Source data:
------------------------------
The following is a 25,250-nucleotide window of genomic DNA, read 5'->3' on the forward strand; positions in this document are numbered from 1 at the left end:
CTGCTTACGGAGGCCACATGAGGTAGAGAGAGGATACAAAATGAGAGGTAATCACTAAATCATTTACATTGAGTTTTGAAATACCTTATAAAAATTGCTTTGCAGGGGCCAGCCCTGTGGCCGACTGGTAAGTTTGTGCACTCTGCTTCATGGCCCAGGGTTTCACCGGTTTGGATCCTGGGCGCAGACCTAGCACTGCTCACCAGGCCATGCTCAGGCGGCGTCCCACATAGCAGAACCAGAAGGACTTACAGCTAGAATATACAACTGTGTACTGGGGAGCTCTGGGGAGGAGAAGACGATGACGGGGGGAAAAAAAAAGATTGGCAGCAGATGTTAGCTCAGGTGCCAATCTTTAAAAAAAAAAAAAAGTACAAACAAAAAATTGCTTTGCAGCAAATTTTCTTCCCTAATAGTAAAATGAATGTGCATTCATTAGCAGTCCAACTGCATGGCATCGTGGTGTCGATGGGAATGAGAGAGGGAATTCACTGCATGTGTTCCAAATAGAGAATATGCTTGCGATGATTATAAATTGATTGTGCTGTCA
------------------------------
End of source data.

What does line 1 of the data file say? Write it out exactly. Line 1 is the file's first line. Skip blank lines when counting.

The following is a 25,250-nucleotide window of genomic DNA, read 5'->3' on the forward strand; positions in this document are numbered from 1 at the left end: